Nathan, an Army Sergeant with a Middle East combat tour under his belt, walked straight from his Army position into a freight transport career that provided a living wage and full benefits to support his family.
What made Nathan’s transition unique was that his training and credentialing as a commercial truck driver occurred prior to his taking off his uniform – as did the offer of employment and link to community services for him and his family.
Nathan’s needs, like the majority of our service members returning to the civilian sector, evolved over time. Nathan was offered employment by ABF Freight as part of his successful participation in the Teamsters Military Assistance Program (TMAP) conducted at Fort Riley with the support of the Army’s Soldier for Life program. But after graduation, he became a single parent.
Programs like TMAP combine the best of public, private and non-profit entities to ensure veterans succeed where they live.
Although his new posting with ABF Freight was in Kansas City, he had to commute about 40 miles each way, and childcare became an issue. As part of the unique relationship between TMAP, ABF Freight and Easterseals, supports and services such as childcare are provided to transitioning military families like Nathan’s. Shortly after learning of the situation, EasterSeals Dixon Center contacted him with options and solutions that preempted a problem before it became a crisis.
Given that upwards of 250,000 service members depart the military every year, scenarios like this play out daily. The lucky ones are veterans like Nathan and 1,500 other transitioning service members participating in TMAP this year because the program incorporates “wrap-around” services. (Wrap-around services are non-work-BOOKr.VIP assistance such as childcare, transportation, housing and more that are necessary to hold down a job.)
A graduating TMAP class at Ft. Riley poses with on of the rigs on which they trained.
Nathan thrived because four very disparate organizations worked together seamlessly to recognize the needs and value of transitioning service members. When it comes to veterans and military families, business and non-profit leaders should consider the three priorities the organizations followed for ensuring success with transitioning veterans.
- Crisis prevention. The needs of our veterans and their families are evolving, not disappearing, as evidenced in a report from Purdue University’s Military Families Research Institute. I’ve seen this statement play out daily. It translates to a need for partnerships close to where veterans live, partnerships that have their finger on the pulse of the unexpected anomalies that pop up both prior to and during the transition period. Being closely connected allows for crisis prevention rather than crisis intervention.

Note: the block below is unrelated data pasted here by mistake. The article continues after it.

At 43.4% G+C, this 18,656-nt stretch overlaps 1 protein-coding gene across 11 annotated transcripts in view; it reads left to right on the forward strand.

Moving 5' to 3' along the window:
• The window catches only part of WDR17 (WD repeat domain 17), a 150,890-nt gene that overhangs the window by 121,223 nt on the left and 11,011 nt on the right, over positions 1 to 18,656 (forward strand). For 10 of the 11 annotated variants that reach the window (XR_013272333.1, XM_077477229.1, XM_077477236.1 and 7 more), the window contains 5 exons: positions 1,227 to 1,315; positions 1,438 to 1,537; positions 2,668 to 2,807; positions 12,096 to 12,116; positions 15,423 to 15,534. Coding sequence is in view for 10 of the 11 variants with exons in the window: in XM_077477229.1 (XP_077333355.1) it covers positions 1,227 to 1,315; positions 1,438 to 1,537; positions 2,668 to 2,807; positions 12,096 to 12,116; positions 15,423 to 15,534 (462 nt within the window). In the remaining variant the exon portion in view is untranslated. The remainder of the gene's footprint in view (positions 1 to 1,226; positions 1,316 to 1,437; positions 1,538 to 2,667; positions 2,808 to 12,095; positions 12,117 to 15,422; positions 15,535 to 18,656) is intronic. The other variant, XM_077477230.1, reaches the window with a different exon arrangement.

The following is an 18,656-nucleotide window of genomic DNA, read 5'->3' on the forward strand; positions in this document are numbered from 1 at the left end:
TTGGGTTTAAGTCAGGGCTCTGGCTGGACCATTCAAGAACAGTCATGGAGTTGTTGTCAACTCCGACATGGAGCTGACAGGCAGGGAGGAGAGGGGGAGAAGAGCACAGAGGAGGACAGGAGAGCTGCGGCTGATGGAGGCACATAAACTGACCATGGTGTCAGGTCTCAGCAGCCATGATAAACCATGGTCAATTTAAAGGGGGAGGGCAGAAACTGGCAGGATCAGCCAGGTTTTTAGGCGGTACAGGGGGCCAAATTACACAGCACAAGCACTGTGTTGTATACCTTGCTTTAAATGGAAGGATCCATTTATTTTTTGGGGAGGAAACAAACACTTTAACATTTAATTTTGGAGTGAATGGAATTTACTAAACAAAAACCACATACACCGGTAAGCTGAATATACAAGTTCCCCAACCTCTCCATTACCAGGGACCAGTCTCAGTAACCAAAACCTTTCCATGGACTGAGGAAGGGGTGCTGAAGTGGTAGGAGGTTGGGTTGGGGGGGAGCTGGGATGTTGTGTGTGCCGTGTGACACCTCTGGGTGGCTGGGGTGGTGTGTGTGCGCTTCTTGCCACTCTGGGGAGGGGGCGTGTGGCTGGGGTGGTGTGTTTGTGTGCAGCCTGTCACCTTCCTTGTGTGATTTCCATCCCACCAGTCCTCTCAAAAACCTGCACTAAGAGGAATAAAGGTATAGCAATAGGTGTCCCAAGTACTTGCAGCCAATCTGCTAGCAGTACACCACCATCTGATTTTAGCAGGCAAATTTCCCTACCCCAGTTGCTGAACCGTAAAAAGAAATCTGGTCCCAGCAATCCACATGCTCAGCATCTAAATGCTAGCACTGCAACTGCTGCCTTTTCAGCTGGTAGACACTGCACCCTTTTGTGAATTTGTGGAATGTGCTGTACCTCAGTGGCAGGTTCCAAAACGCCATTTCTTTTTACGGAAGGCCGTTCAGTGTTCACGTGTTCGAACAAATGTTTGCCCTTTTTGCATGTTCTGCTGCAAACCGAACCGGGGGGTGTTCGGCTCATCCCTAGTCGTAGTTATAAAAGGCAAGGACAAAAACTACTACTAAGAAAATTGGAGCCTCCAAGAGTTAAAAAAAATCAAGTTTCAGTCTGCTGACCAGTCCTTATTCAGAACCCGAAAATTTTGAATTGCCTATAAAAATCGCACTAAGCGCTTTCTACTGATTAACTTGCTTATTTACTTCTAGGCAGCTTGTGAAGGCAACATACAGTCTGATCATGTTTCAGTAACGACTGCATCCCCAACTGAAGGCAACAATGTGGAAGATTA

- Reinvesting, not replicating. This past January, the PwC Charitable Foundation invested in ESDC specifically to enhance its ability to scale and meet veterans where they are. It allows ESDC to accompany them on their journey through TMAP and the Solider for Life transition program. Admirably, the funding does not go to overhead and transaction costs. Rather than replicating programs that may already exist, the PwC Charitable Foundation recognizes that the real power of change comes from leveraging professional operations such as ESDC to achieve real social impact on a daily basis.
- Community-based solutions. During testimony before the Subcommittee on Economic Opportunity, Committee on Veterans’ Affairs, United States House of Representatives last year, I stated my belief that the solution to the successful transition of service members lies in America’s communities. This starts with a warm handoff to the community where the veteran ends up living. Organizations such as EasterSeals, ESDC, the PwC Charitable Foundation, ABF Freight, and the Teamsters connect locally to ensure veterans flourish across this great country.
In The Ender Quintet #3, Orsen Scott Card wrote, “Every person is defined by the communities [they] belong to.” Our veterans and their families are making a positive difference in the communities where they live. It’s our civic and professional duty to contribute to that rubric of success.
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